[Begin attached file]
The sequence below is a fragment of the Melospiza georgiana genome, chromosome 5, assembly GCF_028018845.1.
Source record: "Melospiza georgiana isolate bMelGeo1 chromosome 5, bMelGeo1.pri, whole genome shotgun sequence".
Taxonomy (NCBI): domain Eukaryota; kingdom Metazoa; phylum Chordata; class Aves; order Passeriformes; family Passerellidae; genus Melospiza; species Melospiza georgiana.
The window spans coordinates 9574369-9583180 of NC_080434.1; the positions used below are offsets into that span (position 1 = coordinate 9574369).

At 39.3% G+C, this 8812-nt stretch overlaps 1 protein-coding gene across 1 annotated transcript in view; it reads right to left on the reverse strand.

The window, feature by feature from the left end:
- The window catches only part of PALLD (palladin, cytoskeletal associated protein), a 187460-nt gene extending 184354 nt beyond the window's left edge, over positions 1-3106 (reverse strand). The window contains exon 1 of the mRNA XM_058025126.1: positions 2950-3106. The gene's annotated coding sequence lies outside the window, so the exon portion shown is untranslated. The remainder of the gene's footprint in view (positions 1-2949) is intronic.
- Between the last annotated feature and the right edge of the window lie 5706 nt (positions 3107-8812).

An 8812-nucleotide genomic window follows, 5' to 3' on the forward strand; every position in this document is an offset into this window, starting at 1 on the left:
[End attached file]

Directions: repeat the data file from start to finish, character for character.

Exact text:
The sequence below is a fragment of the Melospiza georgiana genome, chromosome 5, assembly GCF_028018845.1.
Source record: "Melospiza georgiana isolate bMelGeo1 chromosome 5, bMelGeo1.pri, whole genome shotgun sequence".
Taxonomy (NCBI): domain Eukaryota; kingdom Metazoa; phylum Chordata; class Aves; order Passeriformes; family Passerellidae; genus Melospiza; species Melospiza georgiana.
The window spans coordinates 9574369-9583180 of NC_080434.1; the positions used below are offsets into that span (position 1 = coordinate 9574369).

At 39.3% G+C, this 8812-nt stretch overlaps 1 protein-coding gene across 1 annotated transcript in view; it reads right to left on the reverse strand.

The window, feature by feature from the left end:
- The window catches only part of PALLD (palladin, cytoskeletal associated protein), a 187460-nt gene extending 184354 nt beyond the window's left edge, over positions 1-3106 (reverse strand). The window contains exon 1 of the mRNA XM_058025126.1: positions 2950-3106. The gene's annotated coding sequence lies outside the window, so the exon portion shown is untranslated. The remainder of the gene's footprint in view (positions 1-2949) is intronic.
- Between the last annotated feature and the right edge of the window lie 5706 nt (positions 3107-8812).

An 8812-nucleotide genomic window follows, 5' to 3' on the forward strand; every position in this document is an offset into this window, starting at 1 on the left: